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October 21, 2015 Comments (0) Views: 2344 Astronomy, Education, Exploration, Space

Explore the Universe with SpaceEngine

It’s one thing to know that there are 200 billion stars in the Milky Way Galaxy, that the Sun is a fairly average one, that many stars have planetary systems, and that there are hundreds of billions of other galaxies in our observable universe. It is another thing entirely to feel those numbers and facts. We can know them intellectually, rattle them off, and continue on with our day on planet Earth as if nothing profound was said, somehow not dropping dead of astonishment. This is maybe because even just a single billion is an unimaginable number. Our brains stop short, dumbfounded by the the prospect that there could possibly be that much stuff; the astonishment you might expect a humble human to feel at the thought of that much vastness is lost when its brain gets hung up on something it isn’t equipped to deal with, namely enormous quantities and their infinite possibilities.

We’re visual creatures with an exploration urge; and we’ve also invented some pretty amazing technology in the last couple generations of our species. What if there was a tool that allowed us to explore the vastness of space in a way our brains can begin to understand. To experience a hint of the size and possibilities of reality.

Programmed by Russian Astronomer Vladimir Romanyuk, SpaceEngine approaches this possibility. It is a free 3D universe simulation for Microsoft Windows. It takes real astronomical data including star and exoplanet locations, planetary surface and topography maps, models of familiar deep space objects like the Horsehead Nebula as well as galaxies and galaxy clusters and allows you to explore them at will.


The program’s intuitive controls allow users to regulate the speed of their travel through space as well as time. Starting from Earth, SpaceEngine allows you to fly in any direction. Soon you’ve buzzed past the gas giants and you find yourself flying through star fields as the familiar shapes of the constellations stretch and change with your vantage point. Keep speeding up and eventually you’ll leave the Milky Way and gaze back on it as the large spiral disk we know it to be but cannot observe from within its spiral arms. Next maybe you’ll aim towards the Large Magellanic Cloud, a satellite galaxy of the Milky Way.

But when you arrive at that galaxy, or any other galaxy, what happens? Humanity hasn’t even come close to mapping the positions of all the stars in our own galaxy, let alone those in galaxies beyond. This is where the genius of SpaceEngine really shines. The program procedurally generates the universe in the places where we currently have holes in our data. It creates realistic star fields, with populations of stars based on our best understanding of their abundances. Further, it generates planetary systems complete with complex planetary surfaces, moons, asteroids, comets, even aurora given the right conditions. Users can visit any of the billions of galaxies in the program, select a star in that galaxy, visit the star, check for planets, explore their surfaces, then continue to the next. Point yourself to the center of a galaxy to experience the optical weirdness caused by the gravitational lensing of a black hole. Increase the speed of time to see Kepler’s laws of planetary motion acting on the scales of stars. If you’re craving more realistic detail for objects in the solar system, more detailed scientific datasets can be downloaded for planets that have them available, similar modifications can be made for custom fan made galaxy models, so you can dive into Stephan’s Quintet if you’re so inclined. If you happen to own an Oculus Rift headset you can experience the simulation in full blown stereoscopic 3D.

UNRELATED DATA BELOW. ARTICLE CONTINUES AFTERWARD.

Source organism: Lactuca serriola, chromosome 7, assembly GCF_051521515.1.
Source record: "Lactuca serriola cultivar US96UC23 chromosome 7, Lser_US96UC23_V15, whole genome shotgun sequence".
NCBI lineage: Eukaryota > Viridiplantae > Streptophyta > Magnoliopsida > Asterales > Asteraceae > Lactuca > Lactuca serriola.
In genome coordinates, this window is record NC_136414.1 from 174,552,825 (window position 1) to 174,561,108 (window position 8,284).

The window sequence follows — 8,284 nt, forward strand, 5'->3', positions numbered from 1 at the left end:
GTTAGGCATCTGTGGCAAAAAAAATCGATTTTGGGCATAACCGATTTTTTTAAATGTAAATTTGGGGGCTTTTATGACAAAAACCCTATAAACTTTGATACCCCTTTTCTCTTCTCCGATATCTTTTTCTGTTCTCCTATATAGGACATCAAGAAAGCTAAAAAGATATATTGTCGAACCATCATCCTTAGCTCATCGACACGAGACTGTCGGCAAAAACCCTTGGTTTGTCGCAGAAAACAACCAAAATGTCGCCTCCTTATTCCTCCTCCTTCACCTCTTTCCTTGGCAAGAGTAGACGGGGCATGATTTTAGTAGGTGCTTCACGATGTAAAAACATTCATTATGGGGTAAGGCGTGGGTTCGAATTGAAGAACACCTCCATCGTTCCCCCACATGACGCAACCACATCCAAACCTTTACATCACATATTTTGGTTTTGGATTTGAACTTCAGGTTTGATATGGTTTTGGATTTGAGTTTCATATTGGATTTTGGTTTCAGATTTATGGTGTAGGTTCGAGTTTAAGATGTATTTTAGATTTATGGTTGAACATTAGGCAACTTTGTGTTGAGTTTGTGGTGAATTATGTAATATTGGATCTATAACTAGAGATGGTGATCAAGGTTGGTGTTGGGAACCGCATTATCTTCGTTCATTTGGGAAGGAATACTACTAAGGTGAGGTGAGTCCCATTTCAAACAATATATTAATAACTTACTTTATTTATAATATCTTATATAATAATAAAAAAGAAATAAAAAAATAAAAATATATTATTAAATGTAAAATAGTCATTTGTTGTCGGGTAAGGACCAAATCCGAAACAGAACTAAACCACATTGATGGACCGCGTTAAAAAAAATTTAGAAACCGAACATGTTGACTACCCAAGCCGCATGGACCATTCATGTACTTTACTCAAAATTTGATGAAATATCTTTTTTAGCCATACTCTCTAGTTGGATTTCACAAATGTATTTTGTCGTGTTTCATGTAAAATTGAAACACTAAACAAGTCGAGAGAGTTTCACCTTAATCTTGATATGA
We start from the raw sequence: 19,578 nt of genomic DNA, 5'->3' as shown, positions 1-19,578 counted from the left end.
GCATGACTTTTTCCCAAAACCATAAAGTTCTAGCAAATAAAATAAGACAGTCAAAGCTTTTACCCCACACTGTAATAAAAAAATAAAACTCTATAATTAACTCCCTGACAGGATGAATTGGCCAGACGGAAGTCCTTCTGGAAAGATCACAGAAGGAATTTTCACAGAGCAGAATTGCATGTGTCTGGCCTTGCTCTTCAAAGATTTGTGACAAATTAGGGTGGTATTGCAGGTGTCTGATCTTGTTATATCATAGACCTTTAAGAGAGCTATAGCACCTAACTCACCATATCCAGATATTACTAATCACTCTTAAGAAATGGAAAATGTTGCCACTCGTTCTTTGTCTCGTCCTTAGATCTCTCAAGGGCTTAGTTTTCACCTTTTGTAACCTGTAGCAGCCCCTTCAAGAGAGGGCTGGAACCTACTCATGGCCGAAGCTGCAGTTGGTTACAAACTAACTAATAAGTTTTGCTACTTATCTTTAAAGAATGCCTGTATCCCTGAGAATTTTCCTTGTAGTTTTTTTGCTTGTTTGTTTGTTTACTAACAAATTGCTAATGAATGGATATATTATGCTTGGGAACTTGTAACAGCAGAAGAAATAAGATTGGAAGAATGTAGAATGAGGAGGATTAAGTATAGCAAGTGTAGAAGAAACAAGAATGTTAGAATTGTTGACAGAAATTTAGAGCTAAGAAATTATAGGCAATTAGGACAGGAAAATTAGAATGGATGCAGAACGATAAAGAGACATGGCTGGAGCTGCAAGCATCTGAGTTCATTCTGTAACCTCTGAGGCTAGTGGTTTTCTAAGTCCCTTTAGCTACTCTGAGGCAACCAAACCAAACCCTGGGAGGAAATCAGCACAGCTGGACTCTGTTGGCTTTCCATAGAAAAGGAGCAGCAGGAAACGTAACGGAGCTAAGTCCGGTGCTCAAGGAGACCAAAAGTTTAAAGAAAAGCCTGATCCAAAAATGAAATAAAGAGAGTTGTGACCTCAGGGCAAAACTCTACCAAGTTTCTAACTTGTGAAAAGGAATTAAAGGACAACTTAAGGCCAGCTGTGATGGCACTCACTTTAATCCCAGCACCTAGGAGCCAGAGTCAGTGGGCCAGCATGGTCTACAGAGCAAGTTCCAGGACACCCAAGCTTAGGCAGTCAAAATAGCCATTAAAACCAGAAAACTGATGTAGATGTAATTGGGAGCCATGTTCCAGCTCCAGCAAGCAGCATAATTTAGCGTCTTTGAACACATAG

With SpaceEngine we can, in some very real sense, explore the universe, and in that exploration we can get a hint of what science has revealed to us;  that the universe is vast, its possibilities endless, and here we are.  I think this program is one of the great triumphs of our technology so far, and I’m excited to see where it goes in the future. Expect this relatively little known program to do big things very soon; Vladimir is going places, and we get to go along for the ride – to literally anywhere.

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